Photo: Fotografía de eLuVe/Getty Images

It’s important to note that some national health insurers will only cover the costs of your healthcare in another EU country for a limited period of time. If that is the case, you must register with the SNS and get a Spanish Health Card (Tarjeta Sanitaria Individual – TSI), or take out private medical insurance.

If you are staying for less than two years or retiring in Spain while collecting a state pension elsewhere, you must fill out an S1 form. This entitles you to healthcare during your residence in the country. This includes students on an exchange program, trainees, and researchers.

Non-EU/EFTA nationals

Expats from outside the EU/EFTA region can access Spanish healthcare using the travel insurance that they’ve taken out as part of their visa application.

However, if you’re planning to relocate to Spain for a longer period of time, you must register with the SNS or take out private health insurance.

What happens if I am not covered by health insurance?

Those not covered by health insurance (e.g., undocumented migrants) can access the healthcare system but are likely to pay up to 100% of any costs of medical procedures. They must pay also at least 40% of the costs of any medication prescribed to them.

What is covered by Spanish health insurance?

Doctors and medical specialistsYes
Emergency care, hospital stays, and at-home treatmentYes
Prescription medicationPartiallyThe SNS covers 40–60% of the cost, depending on your earnings. Retirees only pay 10% of their medication fees.
Mental healthcareYes
Maternity careYes
Specialized vision careYes
Sexual and reproductive healthPartiallyIf you have a prescription from a family doctor, your costs are partially covered. Treatment without a prescription is not covered.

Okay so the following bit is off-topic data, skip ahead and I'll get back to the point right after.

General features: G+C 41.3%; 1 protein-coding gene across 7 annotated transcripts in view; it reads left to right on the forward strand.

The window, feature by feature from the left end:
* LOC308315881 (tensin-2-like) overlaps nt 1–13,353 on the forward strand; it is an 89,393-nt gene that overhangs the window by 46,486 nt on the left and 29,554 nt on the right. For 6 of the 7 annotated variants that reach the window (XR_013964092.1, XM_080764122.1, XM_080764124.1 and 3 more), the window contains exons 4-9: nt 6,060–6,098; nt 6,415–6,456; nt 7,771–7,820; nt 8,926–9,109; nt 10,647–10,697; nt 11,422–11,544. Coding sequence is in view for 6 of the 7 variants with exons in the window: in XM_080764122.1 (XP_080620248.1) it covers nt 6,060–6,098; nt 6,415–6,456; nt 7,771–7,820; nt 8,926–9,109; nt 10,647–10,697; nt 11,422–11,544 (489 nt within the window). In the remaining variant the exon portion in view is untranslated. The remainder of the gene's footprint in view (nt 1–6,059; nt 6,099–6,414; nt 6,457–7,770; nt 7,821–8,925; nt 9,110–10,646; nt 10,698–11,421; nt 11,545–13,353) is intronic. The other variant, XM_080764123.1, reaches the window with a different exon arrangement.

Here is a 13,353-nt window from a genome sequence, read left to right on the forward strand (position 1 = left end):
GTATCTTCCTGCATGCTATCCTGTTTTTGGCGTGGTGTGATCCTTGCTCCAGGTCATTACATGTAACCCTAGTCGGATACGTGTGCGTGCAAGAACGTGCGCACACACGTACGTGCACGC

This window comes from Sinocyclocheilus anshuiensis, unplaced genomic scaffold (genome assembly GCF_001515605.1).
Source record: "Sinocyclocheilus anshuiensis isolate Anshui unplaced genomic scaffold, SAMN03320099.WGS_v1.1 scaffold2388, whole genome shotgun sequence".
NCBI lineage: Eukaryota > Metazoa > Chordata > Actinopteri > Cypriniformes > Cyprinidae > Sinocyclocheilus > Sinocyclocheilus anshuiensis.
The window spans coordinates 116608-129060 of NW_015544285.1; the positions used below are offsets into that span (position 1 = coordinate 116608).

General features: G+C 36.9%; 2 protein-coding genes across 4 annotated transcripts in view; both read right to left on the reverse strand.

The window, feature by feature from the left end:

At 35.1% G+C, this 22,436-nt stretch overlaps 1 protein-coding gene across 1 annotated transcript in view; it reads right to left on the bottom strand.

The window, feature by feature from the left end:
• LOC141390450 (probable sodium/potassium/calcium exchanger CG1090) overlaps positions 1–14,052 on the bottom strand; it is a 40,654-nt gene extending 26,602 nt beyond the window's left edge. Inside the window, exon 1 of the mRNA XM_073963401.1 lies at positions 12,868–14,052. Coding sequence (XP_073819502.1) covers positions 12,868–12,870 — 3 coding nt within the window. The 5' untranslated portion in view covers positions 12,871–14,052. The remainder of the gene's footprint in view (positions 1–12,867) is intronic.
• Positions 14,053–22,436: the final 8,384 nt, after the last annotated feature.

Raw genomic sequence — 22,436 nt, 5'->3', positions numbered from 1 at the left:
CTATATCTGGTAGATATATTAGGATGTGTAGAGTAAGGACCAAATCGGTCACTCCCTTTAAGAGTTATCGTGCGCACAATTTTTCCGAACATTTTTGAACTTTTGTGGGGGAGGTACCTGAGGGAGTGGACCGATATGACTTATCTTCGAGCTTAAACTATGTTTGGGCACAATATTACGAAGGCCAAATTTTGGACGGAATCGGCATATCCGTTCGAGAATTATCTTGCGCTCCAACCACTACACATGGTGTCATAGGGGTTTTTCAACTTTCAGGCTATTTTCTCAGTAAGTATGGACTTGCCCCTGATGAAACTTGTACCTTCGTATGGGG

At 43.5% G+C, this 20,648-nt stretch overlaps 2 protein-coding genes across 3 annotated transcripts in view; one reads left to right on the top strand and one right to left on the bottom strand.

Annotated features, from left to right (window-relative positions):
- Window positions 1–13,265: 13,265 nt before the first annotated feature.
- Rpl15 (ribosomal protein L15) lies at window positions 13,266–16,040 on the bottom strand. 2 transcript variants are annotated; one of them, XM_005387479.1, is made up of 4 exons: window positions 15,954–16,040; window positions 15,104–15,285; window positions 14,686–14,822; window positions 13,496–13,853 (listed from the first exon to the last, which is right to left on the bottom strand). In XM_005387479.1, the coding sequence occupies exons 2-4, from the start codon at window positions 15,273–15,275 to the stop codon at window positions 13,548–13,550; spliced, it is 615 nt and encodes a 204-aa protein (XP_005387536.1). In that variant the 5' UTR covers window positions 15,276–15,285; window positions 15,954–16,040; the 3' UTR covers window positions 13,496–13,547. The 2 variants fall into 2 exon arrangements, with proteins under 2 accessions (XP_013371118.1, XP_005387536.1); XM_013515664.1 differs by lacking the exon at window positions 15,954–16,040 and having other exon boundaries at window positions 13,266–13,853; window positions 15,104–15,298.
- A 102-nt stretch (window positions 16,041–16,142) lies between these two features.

Insurance for fertility treatments differs by region of Spain, so it’s good to check with your doctor first.
VaccinationsYesMandatory vaccines are covered, optional ones are not.
Alternative medicines and complementary therapiesNo
Treatment abroadMaybeThe SNS only covers emergency medical costs in EU member states.

Prescription medication

The SNS covers 40–60% of the cost of prescription drugs, depending on your earnings. The higher your income, the less the government will cover. Pensioners and retirees only have to pay 10% of their medication fees.

While undocumented migrants don’t pay for the public healthcare system, they can access basic medical care. If they’re also prescribed medication, they are required to pay at least 40% of the costs.

Mental healthcare

Public medical insurance covers referrals to a mental healthcare professional by a primary care physician. That said, unfortunately, the public mental health sector is extremely underresourced. Spain has altogether six clinical psychologists for every 100,000 residents (2022). This is much lower than the EU average of 38 per 100,000 inhabitants.